One of the constant issues on Armenia’s foreign policy agenda, especially for the Diaspora, is genocide recognition. Currently, 21 states in the world recognize the Genocide with countless sub-national entities (e.g. US states). To Armenians, the minimal recognition is the equivalent to state-level Holocaust Denial and must be corrected immediately.*
The big limiting factor on recognition is the pressure from Turkey. Turkey criminalizes recognition of the Genocide and fines people that speak only about it. Turkey is also a populous state, geographically strategic, a NATO ally, a regional powerhouse, growing economy, supporting the West’s view on the Syrian conflict and generally is a state you’d rather have on your side than against it. In contrast, Armenia is a tiny corrupt landlocked country that doesn’t even have a domestic violence law.
While the US is still disappointing Armenia, there has been movement in France and Israel on recognition.
In December 2011, the French National Assembly passed a bill that would criminalize the denial of officially recognized genocides, which includes the Armenian Genocide. This was the second time that the National Assembly took on this topic. In 2006, the National Assembly passed a similar bill but it died in the Senate. This time, the Senate also passed the bill. In response, Turkey suspended military cooperation and threatened to pull out of joint economic deals. Much to Turkey’s pleasure the French Constitutional Court struck the bill down.**
Round two began with the Socialist Hollande promising to bring back the bill in March and Hollande winning the presidency in May. After his election, Hollande promised that the genocide law is on the table but it faced “constraints.” At the same time, Hollande is opening a “new page” in Turkey-France relations by being the first French President to visit in 20 years. In response, Turkey dropped their sanctions and resumed military ties with France. While the Armenian community in France is quite vocal, it’s unclear how much Hollande will pursue the law when it comes with such high geopolitical costs. There are still members of the National Assembly that are working on passing the law, but it’s unclear if they’ll need or have the president’s outspoken support. [Update from July 7: Looks like the law is dead. Update from July 9: Now it looks like the law might make a come back.]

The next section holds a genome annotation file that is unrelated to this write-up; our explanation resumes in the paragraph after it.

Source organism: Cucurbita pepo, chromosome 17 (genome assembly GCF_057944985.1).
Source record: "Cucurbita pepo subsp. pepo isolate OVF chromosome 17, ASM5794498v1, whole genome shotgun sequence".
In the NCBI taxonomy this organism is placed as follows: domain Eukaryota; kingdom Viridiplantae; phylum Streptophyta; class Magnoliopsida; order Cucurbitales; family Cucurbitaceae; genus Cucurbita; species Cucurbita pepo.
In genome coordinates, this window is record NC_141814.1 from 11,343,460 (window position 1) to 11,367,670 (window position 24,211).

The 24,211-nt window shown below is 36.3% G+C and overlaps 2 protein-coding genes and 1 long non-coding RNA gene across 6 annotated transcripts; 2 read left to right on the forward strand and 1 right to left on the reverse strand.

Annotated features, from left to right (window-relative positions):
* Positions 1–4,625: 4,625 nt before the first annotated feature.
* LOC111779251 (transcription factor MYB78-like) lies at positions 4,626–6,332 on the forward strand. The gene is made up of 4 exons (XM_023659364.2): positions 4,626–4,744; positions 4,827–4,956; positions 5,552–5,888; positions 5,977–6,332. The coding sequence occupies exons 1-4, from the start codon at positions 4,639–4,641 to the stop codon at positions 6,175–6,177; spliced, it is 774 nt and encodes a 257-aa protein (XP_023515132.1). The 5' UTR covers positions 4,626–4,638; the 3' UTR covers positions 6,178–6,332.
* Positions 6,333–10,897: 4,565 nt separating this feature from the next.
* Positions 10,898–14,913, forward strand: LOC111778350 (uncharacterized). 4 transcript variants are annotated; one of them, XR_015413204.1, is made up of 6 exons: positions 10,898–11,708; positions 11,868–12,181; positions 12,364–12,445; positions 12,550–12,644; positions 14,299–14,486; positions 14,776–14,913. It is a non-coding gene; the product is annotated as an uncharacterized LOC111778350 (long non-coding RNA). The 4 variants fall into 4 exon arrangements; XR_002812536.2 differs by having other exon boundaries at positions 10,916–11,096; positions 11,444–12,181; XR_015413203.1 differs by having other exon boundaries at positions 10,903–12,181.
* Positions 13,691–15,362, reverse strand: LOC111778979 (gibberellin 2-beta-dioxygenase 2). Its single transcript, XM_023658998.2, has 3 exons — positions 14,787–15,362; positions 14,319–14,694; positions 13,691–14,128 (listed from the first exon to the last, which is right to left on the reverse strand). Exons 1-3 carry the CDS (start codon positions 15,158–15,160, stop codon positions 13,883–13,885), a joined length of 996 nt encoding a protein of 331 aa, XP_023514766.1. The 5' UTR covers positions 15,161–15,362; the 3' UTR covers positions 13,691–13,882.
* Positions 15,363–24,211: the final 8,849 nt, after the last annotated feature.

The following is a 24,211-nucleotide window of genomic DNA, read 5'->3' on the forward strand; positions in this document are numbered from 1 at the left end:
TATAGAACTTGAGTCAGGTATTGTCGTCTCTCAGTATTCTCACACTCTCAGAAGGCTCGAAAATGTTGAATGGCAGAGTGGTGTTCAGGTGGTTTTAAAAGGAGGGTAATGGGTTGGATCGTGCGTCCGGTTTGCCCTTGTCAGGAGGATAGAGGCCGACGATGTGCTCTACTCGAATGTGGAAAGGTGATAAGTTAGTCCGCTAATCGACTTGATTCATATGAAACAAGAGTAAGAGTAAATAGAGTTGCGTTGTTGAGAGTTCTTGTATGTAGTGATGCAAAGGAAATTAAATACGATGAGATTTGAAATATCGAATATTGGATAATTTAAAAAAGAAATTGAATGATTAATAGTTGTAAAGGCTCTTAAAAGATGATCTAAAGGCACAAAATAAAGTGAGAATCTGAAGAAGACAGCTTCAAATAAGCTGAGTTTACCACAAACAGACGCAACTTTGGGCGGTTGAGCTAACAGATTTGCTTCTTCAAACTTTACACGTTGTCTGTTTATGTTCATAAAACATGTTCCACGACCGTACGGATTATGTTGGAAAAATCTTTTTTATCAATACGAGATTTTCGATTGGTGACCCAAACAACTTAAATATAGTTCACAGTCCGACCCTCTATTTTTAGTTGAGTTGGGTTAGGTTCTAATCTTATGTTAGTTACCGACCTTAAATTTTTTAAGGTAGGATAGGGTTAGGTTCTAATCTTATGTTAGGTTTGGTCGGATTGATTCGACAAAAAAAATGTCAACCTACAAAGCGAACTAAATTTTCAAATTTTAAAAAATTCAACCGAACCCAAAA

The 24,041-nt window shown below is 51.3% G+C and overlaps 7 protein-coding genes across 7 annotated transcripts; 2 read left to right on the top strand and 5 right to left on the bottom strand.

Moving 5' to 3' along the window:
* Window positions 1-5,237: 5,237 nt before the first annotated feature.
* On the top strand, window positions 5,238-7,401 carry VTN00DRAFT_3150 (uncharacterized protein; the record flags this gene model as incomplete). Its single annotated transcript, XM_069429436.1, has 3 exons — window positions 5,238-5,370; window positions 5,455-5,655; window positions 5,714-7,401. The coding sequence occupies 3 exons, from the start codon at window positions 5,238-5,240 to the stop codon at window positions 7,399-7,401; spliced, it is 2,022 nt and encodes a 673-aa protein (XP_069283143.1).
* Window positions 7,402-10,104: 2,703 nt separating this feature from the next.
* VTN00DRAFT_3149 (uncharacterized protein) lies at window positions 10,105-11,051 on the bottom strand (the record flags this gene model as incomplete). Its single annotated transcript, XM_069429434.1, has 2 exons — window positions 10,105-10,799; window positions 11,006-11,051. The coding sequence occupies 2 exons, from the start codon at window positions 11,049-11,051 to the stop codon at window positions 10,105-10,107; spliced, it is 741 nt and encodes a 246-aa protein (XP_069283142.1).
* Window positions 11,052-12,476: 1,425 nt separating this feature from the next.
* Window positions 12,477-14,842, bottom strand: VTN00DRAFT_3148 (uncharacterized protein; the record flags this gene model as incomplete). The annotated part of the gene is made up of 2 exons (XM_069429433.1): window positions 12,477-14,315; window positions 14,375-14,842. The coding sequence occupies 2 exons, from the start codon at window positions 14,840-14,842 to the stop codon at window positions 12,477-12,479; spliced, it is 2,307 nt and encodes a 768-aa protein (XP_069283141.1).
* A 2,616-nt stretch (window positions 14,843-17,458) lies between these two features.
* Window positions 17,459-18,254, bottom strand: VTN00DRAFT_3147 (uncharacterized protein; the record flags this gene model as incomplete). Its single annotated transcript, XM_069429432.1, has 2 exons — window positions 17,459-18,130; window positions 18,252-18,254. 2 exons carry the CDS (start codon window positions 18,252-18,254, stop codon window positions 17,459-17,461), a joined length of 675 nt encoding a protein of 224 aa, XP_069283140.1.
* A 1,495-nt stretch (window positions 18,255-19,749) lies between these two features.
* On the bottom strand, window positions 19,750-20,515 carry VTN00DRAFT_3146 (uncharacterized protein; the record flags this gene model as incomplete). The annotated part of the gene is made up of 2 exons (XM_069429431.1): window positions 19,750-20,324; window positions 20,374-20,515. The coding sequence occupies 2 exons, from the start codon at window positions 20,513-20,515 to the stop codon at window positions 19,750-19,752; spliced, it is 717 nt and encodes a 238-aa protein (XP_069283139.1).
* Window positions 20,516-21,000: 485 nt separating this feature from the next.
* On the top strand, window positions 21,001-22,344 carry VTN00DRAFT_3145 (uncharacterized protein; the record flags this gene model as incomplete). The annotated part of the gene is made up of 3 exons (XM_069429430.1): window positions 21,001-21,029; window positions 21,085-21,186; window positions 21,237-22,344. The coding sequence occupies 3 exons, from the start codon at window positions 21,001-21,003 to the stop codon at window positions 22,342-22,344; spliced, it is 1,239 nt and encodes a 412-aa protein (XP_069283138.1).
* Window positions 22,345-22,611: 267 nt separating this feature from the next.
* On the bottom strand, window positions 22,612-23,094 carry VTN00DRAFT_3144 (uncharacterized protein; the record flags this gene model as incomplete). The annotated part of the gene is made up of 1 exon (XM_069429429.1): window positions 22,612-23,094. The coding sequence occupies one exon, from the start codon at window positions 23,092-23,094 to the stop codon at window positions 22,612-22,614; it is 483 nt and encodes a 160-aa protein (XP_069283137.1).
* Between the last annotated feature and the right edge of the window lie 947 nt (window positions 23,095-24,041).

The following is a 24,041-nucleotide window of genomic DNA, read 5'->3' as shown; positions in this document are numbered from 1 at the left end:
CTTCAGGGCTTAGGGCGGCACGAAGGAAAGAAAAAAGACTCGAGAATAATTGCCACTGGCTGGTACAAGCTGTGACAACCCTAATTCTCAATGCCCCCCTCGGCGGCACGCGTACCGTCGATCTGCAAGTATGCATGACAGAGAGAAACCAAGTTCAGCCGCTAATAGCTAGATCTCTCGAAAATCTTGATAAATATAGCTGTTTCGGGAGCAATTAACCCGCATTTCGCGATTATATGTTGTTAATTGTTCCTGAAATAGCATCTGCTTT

The other state where things are moving is Israel. Israel’s Knesset spent a session discussing whether to recognize the Armenian Genocide. As with France, Israel hasn’t wanted to strain relations with Turkey, but after the Gaza flotilla raid, those relations are already pretty strained. While it may seem natural for the Jewish state to recognize another genocide, the Anti-Defamation League didn’t recognize the Armenian Genocide until after protests in 2007 and is still against official American recognition.
Also important for Israel is its relationship with Azerbaijan and Armenia’s relationship with Iran. Israel and Azerbaijan are close and recognition will undoubtedly anger Azerbaijan (I apologize for the link to a blatantly anti-Armenian website). At the same time, Armenia is never ever going to do anything that could anger its ally Iran. With such little geopolitical benefit and much cost, it’s not surprising that Israel hasn’t and likely won’t recognize the genocide anytime soon.
* Please note that I have no interest in engaging in a historical discussion about whether or not there was an Armenian Genocide.
** For the record, while I am in favor of official recognition of the Genocide, I’m very hesitant to apply criminal sanctions to speech. The American approach of absolute protection of speech protects an excessive amount of socially detrimental speech including genocide denial. The American logic is that good speech can’t be separated with the bad and that no one should be able to judge what is good or bad speech. This, in my opinion, is too cautious of an approach and protects too much detrimental speech for the amount of positive speech that is protected.
Legitimate good-faith attempts to better understand history, which can include challenging core beliefs if those beliefs aren’t supported by evidence, should be protected. My worry is that criminalizing certain speech could stifle too much of this good-faith speech. A more balanced approach is to not criminalize certain speech but not to protect it (e.g. hate speech can be unprotected but not criminal).
The Genocide Memorial in Yerevan